IF the $150 billion tab for the savings-and-loan bailout seems like a big number to you, keep counting. For while our leaders pretend to ``get tough'' with thrift villains and ready the noose for hapless Neil Bush, a banking crisis that could make the S&L fiasco look pint-sized is just a few bad loans away. The problem is with the United States's 13,000 commercial banks. With $3 trillion, these institutions sport more than three times the deposits of our S&Ls. And they are more vulnerable today than at any time since the Great Depression.
More commercial banks failed in the last two years than ever before. They have written off $75 billion in bad loans since 1986 - when the economy has been strong - compared with just $28 billion throughout the 1950s, '60s, and '70s put together. Absorbing these hits in the past two years has dealt the FDIC insurance fund its first losses ever, and left the fund holding a historic low of 70 cents for every $100 of insured deposits. A mild recession could now bankrupt the fund completely - and then guess who's on the hook again?
There's no mystery to how banks got into this state. They were victims of a slower burning version of the same economic fuse that detonated our S&Ls.
In the old days banks, like S&Ls, had a nice little operation. New Deal legislation placed geographic limits on bank expansion, guaranteeing every bank an uncontested home turf. Commercial banks got the exclusive right to offer checking accounts, which everyone needs. Congress slapped ceilings on the interest rates banks could offer, to make sure no ruinous bidding for deposits would threaten everyone's margins. With newly enacted deposit insurance thrown in, every bank, whatever its size or pedigree, was as good as every other.
The result was a series of regional cartels in which even comatose bankers were sure to be moneymakers. The system relied on its stranglehold on individual depositors and business borrowers. Since most borrowers had few alternative sources of capital, being a successful banker didn't take a genius - you took in money below the mandated interest ceilings and lent it out at a few points more.
This basic structure worked well for decades. Banking failures seemed to be a relic of some bygone era. But beginning in the 1970s, the world changed. First, commercial banks woke up to find their dependable monopolies threatened at every turn. Big businesses got smart and found they could raise funds more cheaply by issuing their commercial paper directly to the markets - they didn't need a middleman to assess how creditworthy they were. meanwhile, the banks' consumer businesses got squeezed as companies like Chrysler, Ford, and General Motors formed finance subsidiaries to make cheap credit an attractive part of their marketing strategies.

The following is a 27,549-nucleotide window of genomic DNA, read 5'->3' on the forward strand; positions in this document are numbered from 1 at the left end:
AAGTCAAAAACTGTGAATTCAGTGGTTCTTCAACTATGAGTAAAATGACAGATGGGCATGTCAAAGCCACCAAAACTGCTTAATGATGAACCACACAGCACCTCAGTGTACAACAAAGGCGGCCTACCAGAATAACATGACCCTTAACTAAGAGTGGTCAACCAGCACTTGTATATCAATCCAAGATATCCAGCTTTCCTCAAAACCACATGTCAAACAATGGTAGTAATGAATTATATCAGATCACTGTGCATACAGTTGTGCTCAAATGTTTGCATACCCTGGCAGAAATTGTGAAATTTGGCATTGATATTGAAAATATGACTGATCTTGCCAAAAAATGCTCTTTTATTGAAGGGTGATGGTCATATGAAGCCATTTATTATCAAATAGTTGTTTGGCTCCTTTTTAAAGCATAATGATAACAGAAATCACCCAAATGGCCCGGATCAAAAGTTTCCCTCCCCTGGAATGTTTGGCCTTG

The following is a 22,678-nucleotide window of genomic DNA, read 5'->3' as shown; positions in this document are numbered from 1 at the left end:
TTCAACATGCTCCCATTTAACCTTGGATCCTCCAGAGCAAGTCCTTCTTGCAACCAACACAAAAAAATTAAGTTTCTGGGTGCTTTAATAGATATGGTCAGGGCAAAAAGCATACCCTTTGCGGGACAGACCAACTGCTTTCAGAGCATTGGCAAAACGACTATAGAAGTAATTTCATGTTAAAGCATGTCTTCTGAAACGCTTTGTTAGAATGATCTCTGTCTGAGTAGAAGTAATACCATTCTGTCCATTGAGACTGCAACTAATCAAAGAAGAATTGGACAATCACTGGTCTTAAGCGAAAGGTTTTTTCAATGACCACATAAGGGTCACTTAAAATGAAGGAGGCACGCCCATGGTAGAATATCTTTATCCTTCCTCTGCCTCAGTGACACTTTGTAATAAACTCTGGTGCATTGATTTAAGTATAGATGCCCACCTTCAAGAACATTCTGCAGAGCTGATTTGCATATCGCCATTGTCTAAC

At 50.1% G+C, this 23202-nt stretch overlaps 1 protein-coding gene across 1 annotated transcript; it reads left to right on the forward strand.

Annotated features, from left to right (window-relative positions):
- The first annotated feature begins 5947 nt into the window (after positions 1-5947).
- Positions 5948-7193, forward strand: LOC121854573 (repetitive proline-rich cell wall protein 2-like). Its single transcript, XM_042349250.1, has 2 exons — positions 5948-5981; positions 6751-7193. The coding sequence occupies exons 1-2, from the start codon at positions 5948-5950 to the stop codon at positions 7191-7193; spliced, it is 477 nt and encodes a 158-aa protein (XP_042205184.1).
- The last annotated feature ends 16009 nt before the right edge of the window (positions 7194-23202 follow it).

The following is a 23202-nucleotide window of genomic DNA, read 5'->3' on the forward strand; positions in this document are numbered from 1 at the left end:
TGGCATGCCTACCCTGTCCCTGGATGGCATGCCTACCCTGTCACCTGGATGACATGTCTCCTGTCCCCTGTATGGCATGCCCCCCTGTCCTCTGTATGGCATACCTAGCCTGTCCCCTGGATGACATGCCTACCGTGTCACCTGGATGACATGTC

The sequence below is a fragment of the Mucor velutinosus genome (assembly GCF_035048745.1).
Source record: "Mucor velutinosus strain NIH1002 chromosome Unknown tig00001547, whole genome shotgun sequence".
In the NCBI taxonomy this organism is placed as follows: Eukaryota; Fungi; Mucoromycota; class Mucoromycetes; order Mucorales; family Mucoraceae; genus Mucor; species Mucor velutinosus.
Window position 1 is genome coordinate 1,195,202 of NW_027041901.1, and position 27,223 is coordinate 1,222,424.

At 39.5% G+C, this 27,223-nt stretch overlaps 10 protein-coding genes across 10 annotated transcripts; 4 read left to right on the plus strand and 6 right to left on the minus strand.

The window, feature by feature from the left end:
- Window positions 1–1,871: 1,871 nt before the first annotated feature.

The crowning blow, however, was the takeoff of inflation. This brought higher interest rates as lenders demanded compensation for the value their money lost before repayment. As market rates hit the ceilings banks could legally offer, investment management firms launched money market funds promising higher returns. Bank depositors fled in droves, removing the captive source of funds that had kept banks fat and happy for decades. When the old interest rate ceilings were phased out in 1980, that at least helped banks compete. But since all of us had learned that we could safely keep our money elsewhere, the damage had been done.
Thus jilted by their most creditworthy borrowers and squeezed by new competitors, banks were forced to take on riskier business to survive. Commercial banks now have $150 billion invested in high-flying merger and buyout loans, and $400 billion in risky commercial real estate. Another $60 billion in third-world debt sits like time bombs on bank balance sheets.
With portfolios like these, it's no wonder the FDIC's list of ``problem'' banks (though down from its 1987 peak) hovers at five times its early 1980s level. Or that the big rating agencies downgraded Citicorp's once invulnerable debt rating this spring. Meanwhile, the Bush administration's obsession with containing the political damage on the S&L front has left more rookies minding the store on the bank side.
What's to be done? Four things for starters. Banks now teetering on the edge of insolvency should be closed fast before losses mount. Banks should be given the power to enter new and profitable businesses, like insurance and securities underwriting, that arcane rules now forbid. At the same time, federal deposit insurance must be modified, so that Uncle Sam's credit card doesn't stand behind these new ``banking'' activities. And a ``deductible'' should be introduced into deposit insurance - just like the ones we have for car and health insurance - so we'll all have a stake in looking more closely at the kinds of risks our banks are taking.
There's still time to prevent today's warning signs from becoming tomorrow's bleak headlines. But only an active public - informed by an energetic media determined not to be blindsided again - can force our leaders to take action before we stick our children with yet another titanic debt to pay.